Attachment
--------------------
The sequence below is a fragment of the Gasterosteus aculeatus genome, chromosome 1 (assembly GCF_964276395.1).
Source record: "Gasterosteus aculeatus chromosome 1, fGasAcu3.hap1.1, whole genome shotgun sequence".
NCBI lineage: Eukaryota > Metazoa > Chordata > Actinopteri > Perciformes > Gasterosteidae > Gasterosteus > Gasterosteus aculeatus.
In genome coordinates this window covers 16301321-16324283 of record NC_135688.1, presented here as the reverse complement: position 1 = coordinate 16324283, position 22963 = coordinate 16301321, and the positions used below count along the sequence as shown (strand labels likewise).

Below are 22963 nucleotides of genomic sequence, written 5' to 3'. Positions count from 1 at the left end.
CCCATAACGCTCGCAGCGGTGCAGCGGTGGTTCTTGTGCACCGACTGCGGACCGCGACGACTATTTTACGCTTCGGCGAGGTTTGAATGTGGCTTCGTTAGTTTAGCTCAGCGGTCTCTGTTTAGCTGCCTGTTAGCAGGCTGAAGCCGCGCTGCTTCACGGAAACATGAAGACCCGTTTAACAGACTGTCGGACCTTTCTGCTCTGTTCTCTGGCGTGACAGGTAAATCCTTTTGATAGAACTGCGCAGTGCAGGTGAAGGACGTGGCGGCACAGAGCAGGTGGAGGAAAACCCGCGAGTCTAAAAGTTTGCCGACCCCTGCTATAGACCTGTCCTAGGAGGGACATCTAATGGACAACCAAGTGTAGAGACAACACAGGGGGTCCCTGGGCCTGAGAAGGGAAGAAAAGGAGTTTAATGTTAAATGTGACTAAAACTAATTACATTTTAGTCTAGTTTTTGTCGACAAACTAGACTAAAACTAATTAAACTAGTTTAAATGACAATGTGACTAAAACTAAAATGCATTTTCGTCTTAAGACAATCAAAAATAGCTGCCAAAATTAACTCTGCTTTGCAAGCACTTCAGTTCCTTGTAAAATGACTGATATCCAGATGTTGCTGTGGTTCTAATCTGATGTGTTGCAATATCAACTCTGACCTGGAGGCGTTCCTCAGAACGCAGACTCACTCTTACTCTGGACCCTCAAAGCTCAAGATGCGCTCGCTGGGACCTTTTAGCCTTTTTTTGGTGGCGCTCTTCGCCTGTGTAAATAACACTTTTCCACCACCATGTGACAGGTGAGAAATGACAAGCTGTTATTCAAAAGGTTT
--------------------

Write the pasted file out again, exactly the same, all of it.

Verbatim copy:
The sequence below is a fragment of the Gasterosteus aculeatus genome, chromosome 1 (assembly GCF_964276395.1).
Source record: "Gasterosteus aculeatus chromosome 1, fGasAcu3.hap1.1, whole genome shotgun sequence".
NCBI lineage: Eukaryota > Metazoa > Chordata > Actinopteri > Perciformes > Gasterosteidae > Gasterosteus > Gasterosteus aculeatus.
In genome coordinates this window covers 16301321-16324283 of record NC_135688.1, presented here as the reverse complement: position 1 = coordinate 16324283, position 22963 = coordinate 16301321, and the positions used below count along the sequence as shown (strand labels likewise).

Below are 22963 nucleotides of genomic sequence, written 5' to 3'. Positions count from 1 at the left end.
CCCATAACGCTCGCAGCGGTGCAGCGGTGGTTCTTGTGCACCGACTGCGGACCGCGACGACTATTTTACGCTTCGGCGAGGTTTGAATGTGGCTTCGTTAGTTTAGCTCAGCGGTCTCTGTTTAGCTGCCTGTTAGCAGGCTGAAGCCGCGCTGCTTCACGGAAACATGAAGACCCGTTTAACAGACTGTCGGACCTTTCTGCTCTGTTCTCTGGCGTGACAGGTAAATCCTTTTGATAGAACTGCGCAGTGCAGGTGAAGGACGTGGCGGCACAGAGCAGGTGGAGGAAAACCCGCGAGTCTAAAAGTTTGCCGACCCCTGCTATAGACCTGTCCTAGGAGGGACATCTAATGGACAACCAAGTGTAGAGACAACACAGGGGGTCCCTGGGCCTGAGAAGGGAAGAAAAGGAGTTTAATGTTAAATGTGACTAAAACTAATTACATTTTAGTCTAGTTTTTGTCGACAAACTAGACTAAAACTAATTAAACTAGTTTAAATGACAATGTGACTAAAACTAAAATGCATTTTCGTCTTAAGACAATCAAAAATAGCTGCCAAAATTAACTCTGCTTTGCAAGCACTTCAGTTCCTTGTAAAATGACTGATATCCAGATGTTGCTGTGGTTCTAATCTGATGTGTTGCAATATCAACTCTGACCTGGAGGCGTTCCTCAGAACGCAGACTCACTCTTACTCTGGACCCTCAAAGCTCAAGATGCGCTCGCTGGGACCTTTTAGCCTTTTTTTGGTGGCGCTCTTCGCCTGTGTAAATAACACTTTTCCACCACCATGTGACAGGTGAGAAATGACAAGCTGTTATTCAAAAGGTTT